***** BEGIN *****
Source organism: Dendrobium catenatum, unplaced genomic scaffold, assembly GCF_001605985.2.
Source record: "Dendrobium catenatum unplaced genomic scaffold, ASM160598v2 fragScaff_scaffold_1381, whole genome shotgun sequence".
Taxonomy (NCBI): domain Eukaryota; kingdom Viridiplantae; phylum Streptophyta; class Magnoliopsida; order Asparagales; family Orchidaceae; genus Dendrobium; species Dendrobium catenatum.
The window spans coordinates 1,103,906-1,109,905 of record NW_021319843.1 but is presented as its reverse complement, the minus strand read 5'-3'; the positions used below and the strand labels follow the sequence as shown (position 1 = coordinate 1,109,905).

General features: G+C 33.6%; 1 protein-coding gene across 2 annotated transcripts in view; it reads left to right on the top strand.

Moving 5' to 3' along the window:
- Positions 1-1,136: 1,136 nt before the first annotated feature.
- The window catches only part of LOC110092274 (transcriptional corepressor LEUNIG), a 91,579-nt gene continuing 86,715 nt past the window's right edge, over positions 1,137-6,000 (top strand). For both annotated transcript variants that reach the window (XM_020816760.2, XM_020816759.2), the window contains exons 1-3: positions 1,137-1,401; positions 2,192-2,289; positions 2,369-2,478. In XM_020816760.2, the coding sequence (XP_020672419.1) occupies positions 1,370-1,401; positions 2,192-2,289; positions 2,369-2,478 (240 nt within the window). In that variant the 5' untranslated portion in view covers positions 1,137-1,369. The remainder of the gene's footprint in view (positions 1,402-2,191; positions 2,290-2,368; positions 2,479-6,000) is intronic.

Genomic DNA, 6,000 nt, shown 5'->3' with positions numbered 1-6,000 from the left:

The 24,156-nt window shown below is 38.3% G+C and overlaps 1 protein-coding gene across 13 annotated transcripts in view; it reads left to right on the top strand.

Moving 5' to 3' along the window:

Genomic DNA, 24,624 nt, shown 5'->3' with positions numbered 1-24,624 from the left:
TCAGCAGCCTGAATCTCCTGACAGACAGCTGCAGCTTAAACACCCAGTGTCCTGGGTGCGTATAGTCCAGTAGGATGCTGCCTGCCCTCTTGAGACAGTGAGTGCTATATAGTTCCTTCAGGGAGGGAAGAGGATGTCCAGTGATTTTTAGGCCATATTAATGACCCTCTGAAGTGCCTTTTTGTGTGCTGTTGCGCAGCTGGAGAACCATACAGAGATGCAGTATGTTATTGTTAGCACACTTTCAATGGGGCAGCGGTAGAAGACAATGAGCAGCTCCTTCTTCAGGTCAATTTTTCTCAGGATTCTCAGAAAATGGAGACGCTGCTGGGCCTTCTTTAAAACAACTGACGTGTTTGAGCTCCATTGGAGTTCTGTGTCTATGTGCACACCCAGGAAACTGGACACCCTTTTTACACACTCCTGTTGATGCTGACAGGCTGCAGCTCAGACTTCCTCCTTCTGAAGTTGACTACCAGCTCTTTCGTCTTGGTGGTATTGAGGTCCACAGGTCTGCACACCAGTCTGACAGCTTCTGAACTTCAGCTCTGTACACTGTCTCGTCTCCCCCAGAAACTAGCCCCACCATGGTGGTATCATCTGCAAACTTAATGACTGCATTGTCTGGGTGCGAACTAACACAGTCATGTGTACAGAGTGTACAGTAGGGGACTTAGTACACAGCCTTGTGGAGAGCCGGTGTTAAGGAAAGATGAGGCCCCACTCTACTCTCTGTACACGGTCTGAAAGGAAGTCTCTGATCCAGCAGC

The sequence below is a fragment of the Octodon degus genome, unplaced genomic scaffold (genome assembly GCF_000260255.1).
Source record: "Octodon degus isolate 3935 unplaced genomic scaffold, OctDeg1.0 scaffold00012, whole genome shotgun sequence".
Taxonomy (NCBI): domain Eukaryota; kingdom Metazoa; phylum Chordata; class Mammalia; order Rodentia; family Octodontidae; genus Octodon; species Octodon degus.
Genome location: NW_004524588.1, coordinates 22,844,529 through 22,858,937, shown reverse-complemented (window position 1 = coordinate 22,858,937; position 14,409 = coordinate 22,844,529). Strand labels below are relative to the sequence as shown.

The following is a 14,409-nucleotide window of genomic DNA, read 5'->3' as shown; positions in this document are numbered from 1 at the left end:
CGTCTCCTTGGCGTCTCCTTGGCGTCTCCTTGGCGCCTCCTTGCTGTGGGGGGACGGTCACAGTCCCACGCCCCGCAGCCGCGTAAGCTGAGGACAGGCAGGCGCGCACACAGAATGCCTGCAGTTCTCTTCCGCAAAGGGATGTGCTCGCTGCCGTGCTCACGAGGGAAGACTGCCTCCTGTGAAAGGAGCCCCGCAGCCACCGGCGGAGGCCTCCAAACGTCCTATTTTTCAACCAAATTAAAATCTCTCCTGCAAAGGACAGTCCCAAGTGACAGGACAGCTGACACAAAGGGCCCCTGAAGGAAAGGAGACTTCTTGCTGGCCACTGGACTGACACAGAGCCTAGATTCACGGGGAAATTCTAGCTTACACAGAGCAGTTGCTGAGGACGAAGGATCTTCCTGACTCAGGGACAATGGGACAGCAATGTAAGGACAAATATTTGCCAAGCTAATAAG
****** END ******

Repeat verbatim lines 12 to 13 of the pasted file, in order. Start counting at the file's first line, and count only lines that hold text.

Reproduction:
Genomic DNA, 24,624 nt, shown 5'->3' with positions numbered 1-24,624 from the left:
TCAGCAGCCTGAATCTCCTGACAGACAGCTGCAGCTTAAACACCCAGTGTCCTGGGTGCGTATAGTCCAGTAGGATGCTGCCTGCCCTCTTGAGACAGTGAGTGCTATATAGTTCCTTCAGGGAGGGAAGAGGATGTCCAGTGATTTTTAGGCCATATTAATGACCCTCTGAAGTGCCTTTTTGTGTGCTGTTGCGCAGCTGGAGAACCATACAGAGATGCAGTATGTTATTGTTAGCACACTTTCAATGGGGCAGCGGTAGAAGACAATGAGCAGCTCCTTCTTCAGGTCAATTTTTCTCAGGATTCTCAGAAAATGGAGACGCTGCTGGGCCTTCTTTAAAACAACTGACGTGTTTGAGCTCCATTGGAGTTCTGTGTCTATGTGCACACCCAGGAAACTGGACACCCTTTTTACACACTCCTGTTGATGCTGACAGGCTGCAGCTCAGACTTCCTCCTTCTGAAGTTGACTACCAGCTCTTTCGTCTTGGTGGTATTGAGGTCCACAGGTCTGCACACCAGTCTGACAGCTTCTGAACTTCAGCTCTGTACACTGTCTCGTCTCCCCCAGAAACTAGCCCCACCATGGTGGTATCATCTGCAAACTTAATGACTGCATTGTCTGGGTGCGAACTAACACAGTCATGTGTACAGAGTGTACAGTAGGGGACTTAGTACACAGCCTTGTGGAGAGCCGGTGTTAAGGAAAGATGAGGCCCCACTCTACTCTCTGTACACGGTCTGAAAGGAAGTCTCTGATCCAGCAGC